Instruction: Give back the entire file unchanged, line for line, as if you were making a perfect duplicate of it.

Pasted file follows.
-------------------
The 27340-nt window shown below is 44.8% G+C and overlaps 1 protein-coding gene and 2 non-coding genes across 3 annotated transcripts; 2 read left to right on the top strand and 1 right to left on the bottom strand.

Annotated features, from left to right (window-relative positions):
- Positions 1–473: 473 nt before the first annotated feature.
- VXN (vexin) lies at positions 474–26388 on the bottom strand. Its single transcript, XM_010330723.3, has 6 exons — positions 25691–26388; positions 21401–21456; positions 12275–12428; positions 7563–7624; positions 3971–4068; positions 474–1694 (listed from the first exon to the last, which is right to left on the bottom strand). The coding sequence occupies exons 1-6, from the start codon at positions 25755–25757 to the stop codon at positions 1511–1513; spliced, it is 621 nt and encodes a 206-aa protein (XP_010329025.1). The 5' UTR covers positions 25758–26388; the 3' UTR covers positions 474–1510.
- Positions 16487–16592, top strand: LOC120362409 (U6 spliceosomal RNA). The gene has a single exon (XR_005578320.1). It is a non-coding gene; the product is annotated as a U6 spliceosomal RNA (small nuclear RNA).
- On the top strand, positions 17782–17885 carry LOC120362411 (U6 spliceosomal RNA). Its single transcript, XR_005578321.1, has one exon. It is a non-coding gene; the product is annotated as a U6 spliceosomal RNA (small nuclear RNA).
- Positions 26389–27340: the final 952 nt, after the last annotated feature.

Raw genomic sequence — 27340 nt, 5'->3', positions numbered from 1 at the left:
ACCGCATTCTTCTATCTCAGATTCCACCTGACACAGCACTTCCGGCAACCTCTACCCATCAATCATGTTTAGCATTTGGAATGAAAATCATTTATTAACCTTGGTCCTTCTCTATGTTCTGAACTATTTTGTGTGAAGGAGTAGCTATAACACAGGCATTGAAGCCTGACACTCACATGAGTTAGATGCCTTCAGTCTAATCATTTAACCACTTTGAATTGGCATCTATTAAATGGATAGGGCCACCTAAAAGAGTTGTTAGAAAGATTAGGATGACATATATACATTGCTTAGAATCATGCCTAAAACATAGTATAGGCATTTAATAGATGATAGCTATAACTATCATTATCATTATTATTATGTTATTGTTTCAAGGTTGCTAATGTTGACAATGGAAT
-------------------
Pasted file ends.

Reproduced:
The 27340-nt window shown below is 44.8% G+C and overlaps 1 protein-coding gene and 2 non-coding genes across 3 annotated transcripts; 2 read left to right on the top strand and 1 right to left on the bottom strand.

Annotated features, from left to right (window-relative positions):
- Positions 1–473: 473 nt before the first annotated feature.
- VXN (vexin) lies at positions 474–26388 on the bottom strand. Its single transcript, XM_010330723.3, has 6 exons — positions 25691–26388; positions 21401–21456; positions 12275–12428; positions 7563–7624; positions 3971–4068; positions 474–1694 (listed from the first exon to the last, which is right to left on the bottom strand). The coding sequence occupies exons 1-6, from the start codon at positions 25755–25757 to the stop codon at positions 1511–1513; spliced, it is 621 nt and encodes a 206-aa protein (XP_010329025.1). The 5' UTR covers positions 25758–26388; the 3' UTR covers positions 474–1510.
- Positions 16487–16592, top strand: LOC120362409 (U6 spliceosomal RNA). The gene has a single exon (XR_005578320.1). It is a non-coding gene; the product is annotated as a U6 spliceosomal RNA (small nuclear RNA).
- On the top strand, positions 17782–17885 carry LOC120362411 (U6 spliceosomal RNA). Its single transcript, XR_005578321.1, has one exon. It is a non-coding gene; the product is annotated as a U6 spliceosomal RNA (small nuclear RNA).
- Positions 26389–27340: the final 952 nt, after the last annotated feature.

Raw genomic sequence — 27340 nt, 5'->3', positions numbered from 1 at the left:
ACCGCATTCTTCTATCTCAGATTCCACCTGACACAGCACTTCCGGCAACCTCTACCCATCAATCATGTTTAGCATTTGGAATGAAAATCATTTATTAACCTTGGTCCTTCTCTATGTTCTGAACTATTTTGTGTGAAGGAGTAGCTATAACACAGGCATTGAAGCCTGACACTCACATGAGTTAGATGCCTTCAGTCTAATCATTTAACCACTTTGAATTGGCATCTATTAAATGGATAGGGCCACCTAAAAGAGTTGTTAGAAAGATTAGGATGACATATATACATTGCTTAGAATCATGCCTAAAACATAGTATAGGCATTTAATAGATGATAGCTATAACTATCATTATCATTATTATTATGTTATTGTTTCAAGGTTGCTAATGTTGACAATGGAAT